Ezra’s second dream in the field involves an eagle with twelve wings and three heads (11:1-35). The heads and the wings mutate in various ways throughout the dream, some becoming dominant while others wither and become puny. Ezra hears a voice from the body of the eagle rather than from one of the mouths. As Ezra watches this eagle, a creature like a lion appeared and addressed the eagle (11:36-46). The lion-creature says the eagle is the last of the four beasts which remain (probably referring to Daniel 7). The eagle has judged the earth, but not with truth, therefore it will be judged by the Most High. As the lion is speaking, the eagle’s heads disappears and the body of the eagle burns up and the earth is terrified (12:1-3).
Since Ezra has been gone from the people from some time, the people make a search for him. When they discover him the field, they ask him how they have offended him (12:40-45). Ezra tells them to take courage because the Most High has not forgotten them in their struggle. He has been praying to the Lord on behalf of the desolation of Zion and will stay in the field another seven days (12:46-51).
Given the predominant imagery of an eagle, this vision seems to make the final empire in Daniel’s vision the Romans and describes the Messiah as overcoming the Romans and judging them for their ungodliness. The identity of the four kingdoms in Daniel is a debated subject, many scholars take the fourth empire to be Greece, especially in the light of chapter 11 and the predictions of Antiochus IV Epiphanies and Seleucid meddling in the politics of Palestine. Others take the fourth empire as Rome, arguing Rome is by far the most powerful and dominate of world empires. Collins (OTP 1:550 note b) considers 4 Ezra a re-interpretation of Daniel, applying the fourth beast to Rome; I would be inclined to see 4 Ezra as confirming the fact Daniel’s fourth beast is Rome.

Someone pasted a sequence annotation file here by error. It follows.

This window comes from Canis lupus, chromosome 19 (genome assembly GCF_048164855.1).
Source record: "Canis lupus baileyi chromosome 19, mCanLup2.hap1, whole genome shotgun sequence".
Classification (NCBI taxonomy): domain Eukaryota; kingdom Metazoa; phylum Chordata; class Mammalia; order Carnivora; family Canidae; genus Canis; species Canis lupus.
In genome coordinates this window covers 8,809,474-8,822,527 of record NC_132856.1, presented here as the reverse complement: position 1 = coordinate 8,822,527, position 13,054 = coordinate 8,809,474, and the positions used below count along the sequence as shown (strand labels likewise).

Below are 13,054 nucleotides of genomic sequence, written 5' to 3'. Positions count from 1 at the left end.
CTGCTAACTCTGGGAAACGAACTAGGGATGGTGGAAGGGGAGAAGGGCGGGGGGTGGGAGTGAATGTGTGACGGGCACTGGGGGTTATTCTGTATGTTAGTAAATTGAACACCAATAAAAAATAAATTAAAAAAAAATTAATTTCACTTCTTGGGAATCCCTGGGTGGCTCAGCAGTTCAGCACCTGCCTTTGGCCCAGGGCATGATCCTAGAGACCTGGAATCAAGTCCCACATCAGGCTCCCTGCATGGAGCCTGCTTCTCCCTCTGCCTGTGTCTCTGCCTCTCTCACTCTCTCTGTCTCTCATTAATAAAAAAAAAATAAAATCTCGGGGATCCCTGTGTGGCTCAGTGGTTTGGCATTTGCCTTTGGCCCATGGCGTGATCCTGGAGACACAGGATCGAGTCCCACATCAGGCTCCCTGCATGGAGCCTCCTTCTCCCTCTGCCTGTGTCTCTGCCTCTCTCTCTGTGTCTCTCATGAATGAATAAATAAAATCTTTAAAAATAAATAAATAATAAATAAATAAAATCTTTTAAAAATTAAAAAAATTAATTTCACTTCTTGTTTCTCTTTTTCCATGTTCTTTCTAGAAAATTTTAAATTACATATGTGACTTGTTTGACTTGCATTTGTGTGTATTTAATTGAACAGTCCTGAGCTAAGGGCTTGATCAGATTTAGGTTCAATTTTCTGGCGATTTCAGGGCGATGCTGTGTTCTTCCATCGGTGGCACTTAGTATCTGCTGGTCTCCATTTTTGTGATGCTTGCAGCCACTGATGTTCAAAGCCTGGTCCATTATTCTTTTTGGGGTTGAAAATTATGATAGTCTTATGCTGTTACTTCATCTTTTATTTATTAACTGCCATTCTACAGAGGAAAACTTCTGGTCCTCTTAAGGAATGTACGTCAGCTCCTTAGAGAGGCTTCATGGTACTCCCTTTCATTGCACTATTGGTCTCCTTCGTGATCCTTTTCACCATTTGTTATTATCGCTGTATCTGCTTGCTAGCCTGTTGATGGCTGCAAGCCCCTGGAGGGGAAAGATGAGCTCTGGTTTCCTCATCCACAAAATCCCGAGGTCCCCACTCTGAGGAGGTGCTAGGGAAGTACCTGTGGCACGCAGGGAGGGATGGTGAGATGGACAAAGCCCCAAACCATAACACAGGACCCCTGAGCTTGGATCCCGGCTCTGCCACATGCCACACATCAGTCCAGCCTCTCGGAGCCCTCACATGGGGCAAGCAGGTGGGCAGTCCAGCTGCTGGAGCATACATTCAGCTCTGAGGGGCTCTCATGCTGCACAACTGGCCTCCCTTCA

This prophecy was likely written after the fall of Jerusalem by a Jew who desired to comfort other Jewish readers. God is aware of the evil of Rome, the fall has been predicted long ago by Daniel. Eventually the Messiah will come to deliver the Jews from the oppression of Rome. It is possible this hope existed well before A.D. 70, especially during the ministry of Jesus. We know there were a few small scale rebellions in the early part of the first century (Judas the Galilean in A.D. 6, for example) as well as several false messiahs.
4 Ezra represents a messianic hope for delivery from Rome some 70 years after the time of Jesus, but it may reflect a more long standing hope for deliverance. It was well known that after the fall of Jerusalem there were three generations, about 70 years, before the Temple was rebuilt. 4 Ezra seems to represent the thinking of people living in the “three generations” between A.D. 70 and the messianic fervor of A.D. 135. If there was an expectation for the Messiah even after the fall of Jerusalem, it is little wonder the Jews (Pharisees and disciples both) misunderstood Jesus as messiah. Certainly Jesus talked about the Kingdom of Heaven, but the method for establishing the kingdom was not exactly what they may have had in mind.